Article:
Where It All Goes Down
As we said in our section on the "Speaker," we don't know much about our speaker, but it's clear that he likes to be out and about at night. Every section of the poem, whether cheerful or creepy, takes place after the sun has gone down. Though the setting remains pretty much the same – it's always dark out – the mood of the poem really changes. You know how you can be out alone at night feeling all happy, but then in a split second you can get freaked out and have the unreasonable fear that someone is totally following you? "The Bells" is like that – same setting, but the feel completely changes.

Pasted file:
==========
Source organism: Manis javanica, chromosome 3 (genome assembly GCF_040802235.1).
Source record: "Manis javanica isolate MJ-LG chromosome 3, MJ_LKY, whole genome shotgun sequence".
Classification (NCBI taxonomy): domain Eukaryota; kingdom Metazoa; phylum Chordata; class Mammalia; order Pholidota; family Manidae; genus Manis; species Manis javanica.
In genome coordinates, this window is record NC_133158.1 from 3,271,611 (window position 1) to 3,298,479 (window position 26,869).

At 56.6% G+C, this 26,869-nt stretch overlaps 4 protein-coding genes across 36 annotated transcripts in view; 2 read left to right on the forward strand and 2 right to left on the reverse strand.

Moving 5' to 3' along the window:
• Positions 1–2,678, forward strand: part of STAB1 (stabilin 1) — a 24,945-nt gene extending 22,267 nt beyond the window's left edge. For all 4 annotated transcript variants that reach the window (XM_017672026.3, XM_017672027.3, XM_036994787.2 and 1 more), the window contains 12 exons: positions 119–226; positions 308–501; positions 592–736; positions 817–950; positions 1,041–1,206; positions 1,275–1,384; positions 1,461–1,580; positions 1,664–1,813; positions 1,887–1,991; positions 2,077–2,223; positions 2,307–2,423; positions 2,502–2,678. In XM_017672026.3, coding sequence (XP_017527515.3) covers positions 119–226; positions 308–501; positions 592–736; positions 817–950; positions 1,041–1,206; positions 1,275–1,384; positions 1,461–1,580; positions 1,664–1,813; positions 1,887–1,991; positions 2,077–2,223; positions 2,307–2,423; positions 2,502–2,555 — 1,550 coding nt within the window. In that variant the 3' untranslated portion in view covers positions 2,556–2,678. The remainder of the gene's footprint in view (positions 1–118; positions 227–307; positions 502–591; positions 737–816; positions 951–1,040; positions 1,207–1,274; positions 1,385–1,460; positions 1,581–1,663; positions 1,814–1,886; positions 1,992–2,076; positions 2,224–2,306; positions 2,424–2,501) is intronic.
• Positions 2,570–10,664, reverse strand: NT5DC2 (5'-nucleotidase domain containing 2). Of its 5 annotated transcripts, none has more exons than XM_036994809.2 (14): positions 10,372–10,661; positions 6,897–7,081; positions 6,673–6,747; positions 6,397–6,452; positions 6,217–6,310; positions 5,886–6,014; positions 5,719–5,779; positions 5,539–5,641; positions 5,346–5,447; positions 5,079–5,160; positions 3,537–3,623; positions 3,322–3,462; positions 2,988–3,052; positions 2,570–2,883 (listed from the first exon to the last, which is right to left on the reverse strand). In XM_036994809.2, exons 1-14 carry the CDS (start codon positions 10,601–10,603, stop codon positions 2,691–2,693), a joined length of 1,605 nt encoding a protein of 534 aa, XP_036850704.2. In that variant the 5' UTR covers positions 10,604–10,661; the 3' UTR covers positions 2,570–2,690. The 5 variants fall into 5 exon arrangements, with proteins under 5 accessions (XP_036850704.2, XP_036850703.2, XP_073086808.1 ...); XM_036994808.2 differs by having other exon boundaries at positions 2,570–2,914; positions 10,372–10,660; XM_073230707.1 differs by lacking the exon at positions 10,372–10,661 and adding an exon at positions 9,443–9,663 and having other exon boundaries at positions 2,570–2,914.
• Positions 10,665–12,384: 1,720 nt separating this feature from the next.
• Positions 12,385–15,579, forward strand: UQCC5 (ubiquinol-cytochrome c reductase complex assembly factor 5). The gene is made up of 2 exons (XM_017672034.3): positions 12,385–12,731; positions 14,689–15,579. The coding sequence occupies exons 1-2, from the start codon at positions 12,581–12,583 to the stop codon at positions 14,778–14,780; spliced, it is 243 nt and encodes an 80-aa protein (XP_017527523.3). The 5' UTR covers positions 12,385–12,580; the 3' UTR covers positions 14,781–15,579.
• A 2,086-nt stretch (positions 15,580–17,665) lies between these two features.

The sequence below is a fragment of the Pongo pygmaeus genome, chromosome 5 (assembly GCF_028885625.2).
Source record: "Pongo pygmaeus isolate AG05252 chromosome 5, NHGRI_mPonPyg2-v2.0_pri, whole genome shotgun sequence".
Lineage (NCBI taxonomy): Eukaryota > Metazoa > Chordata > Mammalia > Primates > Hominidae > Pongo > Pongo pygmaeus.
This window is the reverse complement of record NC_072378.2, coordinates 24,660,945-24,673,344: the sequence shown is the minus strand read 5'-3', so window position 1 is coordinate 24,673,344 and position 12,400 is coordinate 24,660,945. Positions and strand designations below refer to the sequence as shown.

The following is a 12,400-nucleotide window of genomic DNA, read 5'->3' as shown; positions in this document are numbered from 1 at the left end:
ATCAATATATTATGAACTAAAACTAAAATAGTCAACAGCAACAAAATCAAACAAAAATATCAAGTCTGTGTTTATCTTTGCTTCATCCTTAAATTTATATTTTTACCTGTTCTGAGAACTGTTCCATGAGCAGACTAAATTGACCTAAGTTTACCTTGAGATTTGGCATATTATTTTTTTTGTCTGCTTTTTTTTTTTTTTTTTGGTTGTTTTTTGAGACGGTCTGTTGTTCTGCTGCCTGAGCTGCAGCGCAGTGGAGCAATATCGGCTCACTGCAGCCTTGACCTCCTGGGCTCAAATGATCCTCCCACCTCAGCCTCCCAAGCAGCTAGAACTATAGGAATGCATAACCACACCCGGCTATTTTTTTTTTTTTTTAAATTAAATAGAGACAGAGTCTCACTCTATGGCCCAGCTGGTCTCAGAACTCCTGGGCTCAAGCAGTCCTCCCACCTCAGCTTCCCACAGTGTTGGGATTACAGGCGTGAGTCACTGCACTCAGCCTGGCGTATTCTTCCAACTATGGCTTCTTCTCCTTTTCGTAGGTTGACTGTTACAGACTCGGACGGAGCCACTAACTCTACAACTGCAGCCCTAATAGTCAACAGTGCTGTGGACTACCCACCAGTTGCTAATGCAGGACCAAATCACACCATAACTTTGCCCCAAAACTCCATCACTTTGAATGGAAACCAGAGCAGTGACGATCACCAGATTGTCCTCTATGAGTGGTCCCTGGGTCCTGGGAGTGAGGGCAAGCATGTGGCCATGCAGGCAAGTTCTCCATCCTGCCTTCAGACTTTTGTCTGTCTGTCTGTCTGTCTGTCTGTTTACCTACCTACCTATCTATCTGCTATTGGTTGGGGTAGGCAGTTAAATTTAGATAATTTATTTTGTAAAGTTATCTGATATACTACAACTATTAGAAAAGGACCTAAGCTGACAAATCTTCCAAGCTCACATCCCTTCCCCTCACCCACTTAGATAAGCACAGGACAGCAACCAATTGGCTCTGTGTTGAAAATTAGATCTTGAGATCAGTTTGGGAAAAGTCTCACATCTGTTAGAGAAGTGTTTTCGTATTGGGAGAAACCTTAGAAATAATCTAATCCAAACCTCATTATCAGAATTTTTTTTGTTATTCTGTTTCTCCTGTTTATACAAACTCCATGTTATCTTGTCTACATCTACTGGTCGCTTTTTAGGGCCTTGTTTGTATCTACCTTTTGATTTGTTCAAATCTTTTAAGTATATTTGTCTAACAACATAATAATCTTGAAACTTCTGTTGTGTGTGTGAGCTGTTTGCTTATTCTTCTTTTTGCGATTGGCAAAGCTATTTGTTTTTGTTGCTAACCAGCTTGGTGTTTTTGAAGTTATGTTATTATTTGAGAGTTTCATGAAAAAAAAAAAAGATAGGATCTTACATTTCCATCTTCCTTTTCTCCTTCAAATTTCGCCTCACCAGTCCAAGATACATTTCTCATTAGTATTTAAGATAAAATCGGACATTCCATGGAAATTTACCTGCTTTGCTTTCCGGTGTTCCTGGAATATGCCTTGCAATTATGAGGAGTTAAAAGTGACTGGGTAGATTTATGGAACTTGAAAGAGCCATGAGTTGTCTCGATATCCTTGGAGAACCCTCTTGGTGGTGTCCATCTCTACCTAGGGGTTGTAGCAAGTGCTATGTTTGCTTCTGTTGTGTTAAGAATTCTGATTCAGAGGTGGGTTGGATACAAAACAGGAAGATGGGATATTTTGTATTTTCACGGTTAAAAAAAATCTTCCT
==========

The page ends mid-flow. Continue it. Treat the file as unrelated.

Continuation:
Maybe we've been watching too many vampire movies lately, but we think this poem could really be a vampire horror flick. In movies where vampires take over the world (you can substitute zombies here, if that's more your speed), things usually seem just fine at first. People are hanging out, taking sleigh rides, whatever it is they do. Then things go wrong. There's a ton of noise, and then a lot of fear, and finally, death. Check it out: the story arc in "The Bells" is pretty much the same. Now, read this poem again and imagine some vampires lurking. It kind of fits, right?